XM-Sirius Pact Closer to Approval: Report

FCC Chairman Kevin Martin confirms that an agreement in principle to approve the merger has a been reached, a report says.
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Federal Communications Commission Chairman Kevin Martin confirmed Thursday that an agreement in principle to approve the merger between

Sirius Satellite Radio

(SIRI) - Get Report

and

XM Satellite Radio

(XMSR)

has been reached, according to a published report.

Martin said the commissioners are "still trying to work out the language," according to a report in

The Wall Street Journal

.

Republican commissioner Deborah Taylor Tate cast the third and final vote in favor of the deal a day ago, breaking what was a 2-2 tie, after both satellite companies agreed to several concessions involving enforcement issues. The majority vote in favor of clearing the union would end a 13-month review process.

Finally! FCC Set to Approve XM-Sirius Deal

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In addition to Tate and Martin, commissioner Robert McDowell also offered support for the transaction. Commissioners Jonathan Adelstein and Michael Copps voted against allowing the deal to go through.

Shares of XM jumped 8.2% to $10.87, and increase of nearly 30% over the previous week. Sirius was higher by about 1% to $2.70.

The report came as XM and Sirius said they are in talks with the FCC's enforcement division in hopes of entering into a consent decree, what would likely be the final step in the FCC's process. XM and Sirius said they expect to agree to adopt comprehensive compliance plans, which includes taking steps to address any non-compliant receivers that consumers may currently own.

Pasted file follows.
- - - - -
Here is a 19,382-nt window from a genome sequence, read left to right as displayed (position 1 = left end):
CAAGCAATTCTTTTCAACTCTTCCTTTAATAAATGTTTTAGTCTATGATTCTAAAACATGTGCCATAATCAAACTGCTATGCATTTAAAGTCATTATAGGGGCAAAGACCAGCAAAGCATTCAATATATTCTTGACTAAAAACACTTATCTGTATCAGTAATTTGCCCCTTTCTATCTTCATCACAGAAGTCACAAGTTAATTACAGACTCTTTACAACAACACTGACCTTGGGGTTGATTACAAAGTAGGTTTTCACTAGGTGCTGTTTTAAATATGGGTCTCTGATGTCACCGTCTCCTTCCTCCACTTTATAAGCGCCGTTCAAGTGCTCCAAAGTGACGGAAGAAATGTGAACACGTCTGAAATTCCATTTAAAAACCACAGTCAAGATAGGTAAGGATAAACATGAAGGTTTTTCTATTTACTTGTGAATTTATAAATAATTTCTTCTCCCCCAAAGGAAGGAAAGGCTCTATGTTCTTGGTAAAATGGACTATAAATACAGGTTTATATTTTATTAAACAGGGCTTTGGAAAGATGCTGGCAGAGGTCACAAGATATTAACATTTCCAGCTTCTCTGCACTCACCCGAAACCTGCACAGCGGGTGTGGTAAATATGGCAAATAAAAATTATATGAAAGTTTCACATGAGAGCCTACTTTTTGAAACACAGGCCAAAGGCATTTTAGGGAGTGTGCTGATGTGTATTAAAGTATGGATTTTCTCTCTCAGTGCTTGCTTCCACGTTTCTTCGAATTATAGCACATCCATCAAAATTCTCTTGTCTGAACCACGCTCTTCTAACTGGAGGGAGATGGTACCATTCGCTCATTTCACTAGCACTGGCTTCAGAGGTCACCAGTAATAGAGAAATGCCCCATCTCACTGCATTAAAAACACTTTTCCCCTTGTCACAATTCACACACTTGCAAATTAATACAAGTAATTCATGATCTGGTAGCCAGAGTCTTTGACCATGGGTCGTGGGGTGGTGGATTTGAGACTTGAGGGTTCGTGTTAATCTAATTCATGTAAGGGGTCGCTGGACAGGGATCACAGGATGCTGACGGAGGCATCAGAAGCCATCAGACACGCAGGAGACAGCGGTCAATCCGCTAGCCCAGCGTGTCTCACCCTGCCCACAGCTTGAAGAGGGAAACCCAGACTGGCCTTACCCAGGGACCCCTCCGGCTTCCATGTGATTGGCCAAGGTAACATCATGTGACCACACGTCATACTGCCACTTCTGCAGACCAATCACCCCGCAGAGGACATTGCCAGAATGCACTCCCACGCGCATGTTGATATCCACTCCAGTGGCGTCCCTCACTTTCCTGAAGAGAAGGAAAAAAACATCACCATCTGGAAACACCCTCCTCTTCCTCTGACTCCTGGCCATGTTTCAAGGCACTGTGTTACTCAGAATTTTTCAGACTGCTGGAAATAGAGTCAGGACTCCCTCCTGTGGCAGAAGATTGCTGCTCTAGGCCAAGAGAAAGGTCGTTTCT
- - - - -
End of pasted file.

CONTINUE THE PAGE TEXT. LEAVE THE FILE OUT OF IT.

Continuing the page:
XM will also make a voluntary contribution of $17 million to the U.S. Treasury, and Sirius is expected to donate approximately $2 million. Both XM and Sirius must also shut down a number of terrestrial repeaters, which work with satellite signals to provide a stronger transmission network.

Within 60 days of adopting the consent decree, XM must shut down 50 variant terrestrial repeaters and will have to either close or bring into compliance an additional 50 repeaters. Sirius will be forced to bring into compliance or shut 11 repeaters. Sirius said those repeaters were already taken out of services in October 2006.

"There can be no assurances regarding the ultimate outcome of these enforcement proceedings, including whether the FCC will approve consent decrees under discussion with the companies," XM and Sirius said in a joint statement.

The sides must also adopt Martin's laundry list of concessions, which includes a-la-carte pricing, a three-year cap on price increases, an open standard for the manufacturing of radio receivers, spectrum set aside for additional public interest channels, and that service be extended to Puerto Rico, where neither company currently offers service.